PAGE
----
New Year’s Resolutions, Imperfection, and Resilience

New Year’s resolutions are a popular way to pursue self-improvement goals in the context of a collective fresh start. 2011 is upon us, so if you’re among the 40-45% of Americans who’s resolving to improve yourself starting now, take a step back. Consider whether your resolutions will achieve your desired affect, or whether you might tweak your ambitions to be not only more realistic, but more beneficial to your physical, mental, and emotional well-being.

This is a good time of year to discuss perfectionism. In its more extreme forms, perfectionism can lead to eating disorders, high anxiety, unrelenting competitiveness, and other situations that disrupt a person’s life, compromise his or her health or safety, and very often require therapy or counseling. In other cases, people are so bent on perfectionism that they underachieve, choosing safety over failure. For many people in the middle, perfectionism simply gets in the way of enjoying and appreciating life. As researcher Brené Brown puts it: “Perfectionism is the belief that if we live perfect, look perfect and act perfect, we can minimize or avoid the pain of blame, judgment and shame.” Perfectionism is not only impossible, but it doesn’t actually buffer us from the hard things in life.

If anything, striving for perfection makes us more susceptible to hardship; we spin our wheels trying to control everything, to make everything perfect, rather than cultivating the skills to deal with what we’re dealt. This year, instead of setting goals you think will make you superhuman, why not resolve to build your resilience? Resilience is the ability to cope with life’s challenges in a health way. It’s a hot topic among therapists and counselors this year, and there’s every reason to believe it can be learned. So even if your goals aren’t intrapersonal—they may involve physical health, social activities, etc.—consider phrasing them in a healthy way. Striving for excellence over perfection is a great challenge, and instead of measuring yourself by a finish line that’s always just out of reach, you’ll be able to celebrate your strengths and achievements as you go.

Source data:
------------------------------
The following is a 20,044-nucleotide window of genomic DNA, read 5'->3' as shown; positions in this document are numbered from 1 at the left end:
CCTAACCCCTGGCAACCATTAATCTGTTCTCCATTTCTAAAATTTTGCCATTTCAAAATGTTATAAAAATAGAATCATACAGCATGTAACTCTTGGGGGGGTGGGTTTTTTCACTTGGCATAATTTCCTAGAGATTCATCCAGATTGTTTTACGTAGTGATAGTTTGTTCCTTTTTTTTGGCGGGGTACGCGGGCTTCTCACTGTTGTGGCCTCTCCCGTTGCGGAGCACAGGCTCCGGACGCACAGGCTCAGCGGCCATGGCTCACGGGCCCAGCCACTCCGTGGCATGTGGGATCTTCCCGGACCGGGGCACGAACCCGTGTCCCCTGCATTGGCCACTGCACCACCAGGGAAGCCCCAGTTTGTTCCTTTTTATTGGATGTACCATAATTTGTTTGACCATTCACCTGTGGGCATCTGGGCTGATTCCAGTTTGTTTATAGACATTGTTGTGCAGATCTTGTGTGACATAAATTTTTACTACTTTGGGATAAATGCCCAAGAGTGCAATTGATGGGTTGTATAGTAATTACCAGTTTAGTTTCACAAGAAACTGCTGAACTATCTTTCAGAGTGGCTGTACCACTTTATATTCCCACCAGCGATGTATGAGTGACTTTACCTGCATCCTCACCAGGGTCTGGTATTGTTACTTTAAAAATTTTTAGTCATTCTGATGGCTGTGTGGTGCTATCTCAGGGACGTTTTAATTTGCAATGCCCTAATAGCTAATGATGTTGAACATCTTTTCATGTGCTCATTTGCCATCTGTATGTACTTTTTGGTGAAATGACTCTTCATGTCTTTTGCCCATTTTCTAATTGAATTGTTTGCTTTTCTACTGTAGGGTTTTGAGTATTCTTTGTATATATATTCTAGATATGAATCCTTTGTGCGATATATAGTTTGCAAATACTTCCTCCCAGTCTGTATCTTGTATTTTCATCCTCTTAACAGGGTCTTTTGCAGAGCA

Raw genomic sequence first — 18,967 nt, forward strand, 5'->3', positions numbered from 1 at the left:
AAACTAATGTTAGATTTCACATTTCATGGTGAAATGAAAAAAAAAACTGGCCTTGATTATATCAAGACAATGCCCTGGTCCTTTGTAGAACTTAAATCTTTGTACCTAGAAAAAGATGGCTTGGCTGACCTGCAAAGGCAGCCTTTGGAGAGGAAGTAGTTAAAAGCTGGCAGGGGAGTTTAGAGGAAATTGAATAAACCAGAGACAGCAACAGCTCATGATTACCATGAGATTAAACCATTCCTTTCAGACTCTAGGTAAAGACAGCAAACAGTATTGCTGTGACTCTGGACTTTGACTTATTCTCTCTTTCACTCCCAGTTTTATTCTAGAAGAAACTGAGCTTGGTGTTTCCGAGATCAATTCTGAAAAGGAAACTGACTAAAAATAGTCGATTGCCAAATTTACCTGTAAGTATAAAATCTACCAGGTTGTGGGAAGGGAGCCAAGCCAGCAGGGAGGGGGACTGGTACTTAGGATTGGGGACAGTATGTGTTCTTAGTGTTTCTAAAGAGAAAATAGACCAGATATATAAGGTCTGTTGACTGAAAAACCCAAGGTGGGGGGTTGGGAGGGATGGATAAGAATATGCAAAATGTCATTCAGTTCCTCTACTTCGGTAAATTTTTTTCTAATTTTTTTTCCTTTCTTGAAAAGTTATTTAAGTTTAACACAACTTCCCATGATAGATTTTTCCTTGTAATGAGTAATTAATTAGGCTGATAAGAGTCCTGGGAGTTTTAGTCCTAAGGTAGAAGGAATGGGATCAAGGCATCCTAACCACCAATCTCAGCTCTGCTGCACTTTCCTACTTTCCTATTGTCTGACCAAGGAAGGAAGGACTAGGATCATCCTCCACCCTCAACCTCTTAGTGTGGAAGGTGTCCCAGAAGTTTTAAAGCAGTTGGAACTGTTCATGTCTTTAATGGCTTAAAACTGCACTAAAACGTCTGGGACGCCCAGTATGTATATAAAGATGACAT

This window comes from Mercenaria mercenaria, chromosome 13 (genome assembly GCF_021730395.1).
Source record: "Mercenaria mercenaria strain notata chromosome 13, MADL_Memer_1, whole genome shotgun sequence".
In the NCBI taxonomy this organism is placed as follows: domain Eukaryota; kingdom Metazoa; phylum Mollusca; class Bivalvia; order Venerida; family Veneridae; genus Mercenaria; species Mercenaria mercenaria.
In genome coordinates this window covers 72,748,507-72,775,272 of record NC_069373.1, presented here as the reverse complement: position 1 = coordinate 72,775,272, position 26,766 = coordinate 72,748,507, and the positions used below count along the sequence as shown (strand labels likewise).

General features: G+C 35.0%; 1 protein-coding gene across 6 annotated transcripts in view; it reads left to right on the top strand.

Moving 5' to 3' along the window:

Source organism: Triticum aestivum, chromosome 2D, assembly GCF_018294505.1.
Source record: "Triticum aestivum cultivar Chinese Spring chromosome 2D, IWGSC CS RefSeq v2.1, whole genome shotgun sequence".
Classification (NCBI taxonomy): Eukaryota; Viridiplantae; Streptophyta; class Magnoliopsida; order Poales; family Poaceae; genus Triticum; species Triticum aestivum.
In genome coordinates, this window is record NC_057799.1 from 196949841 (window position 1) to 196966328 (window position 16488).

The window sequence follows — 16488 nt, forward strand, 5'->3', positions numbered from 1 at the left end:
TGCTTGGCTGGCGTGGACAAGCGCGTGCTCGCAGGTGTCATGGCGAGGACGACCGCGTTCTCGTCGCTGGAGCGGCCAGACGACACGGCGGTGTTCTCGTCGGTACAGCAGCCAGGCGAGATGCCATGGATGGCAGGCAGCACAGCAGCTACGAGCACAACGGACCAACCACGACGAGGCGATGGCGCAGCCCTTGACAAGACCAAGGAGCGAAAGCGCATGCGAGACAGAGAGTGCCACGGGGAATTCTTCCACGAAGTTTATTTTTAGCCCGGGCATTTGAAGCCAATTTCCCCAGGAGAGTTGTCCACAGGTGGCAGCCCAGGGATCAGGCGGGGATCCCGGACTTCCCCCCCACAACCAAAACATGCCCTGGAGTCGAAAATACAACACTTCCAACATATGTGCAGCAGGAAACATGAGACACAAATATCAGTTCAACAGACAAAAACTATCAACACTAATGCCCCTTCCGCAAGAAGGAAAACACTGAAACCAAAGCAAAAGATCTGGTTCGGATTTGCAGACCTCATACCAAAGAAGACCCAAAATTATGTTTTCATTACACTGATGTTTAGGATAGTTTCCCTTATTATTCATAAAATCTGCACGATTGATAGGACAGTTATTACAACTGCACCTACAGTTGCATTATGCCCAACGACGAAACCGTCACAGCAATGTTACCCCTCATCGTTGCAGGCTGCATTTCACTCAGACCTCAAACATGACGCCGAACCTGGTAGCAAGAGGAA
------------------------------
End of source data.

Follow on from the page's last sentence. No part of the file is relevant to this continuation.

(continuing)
© Copyright 2011 by By Noah Rubinstein, LMFT, LMHC, therapist in Olympia, Washington. All Rights Reserved. Permission to publish granted to GoodTherapy.org.

The preceding article was solely written by the author named above. Any views and opinions expressed are not necessarily shared by GoodTherapy.org. Questions or concerns about the preceding article can be directed to the author or posted as a comment below.

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  • damien

    damien

    January 5th, 2011 at 10:39 AM

    when 2010 started,I made a resolution to exercise for 30 minutes every morning. I did follow the resolution but following it meant I left late for office and almost always suffered from anxiety because I would be running late every day. I soon realized this and trimmed down my exercise duration.
    sometimes there may be a resolution that is making something else in your life a little difficult and it is important that we monitor it.

  • BLAKE

    BLAKE

    January 6th, 2011 at 9:00 AM

    No resolution can be followed perfectly and it is okay to be imperfect because most of our resolutions tend to become too tight anyway ;)

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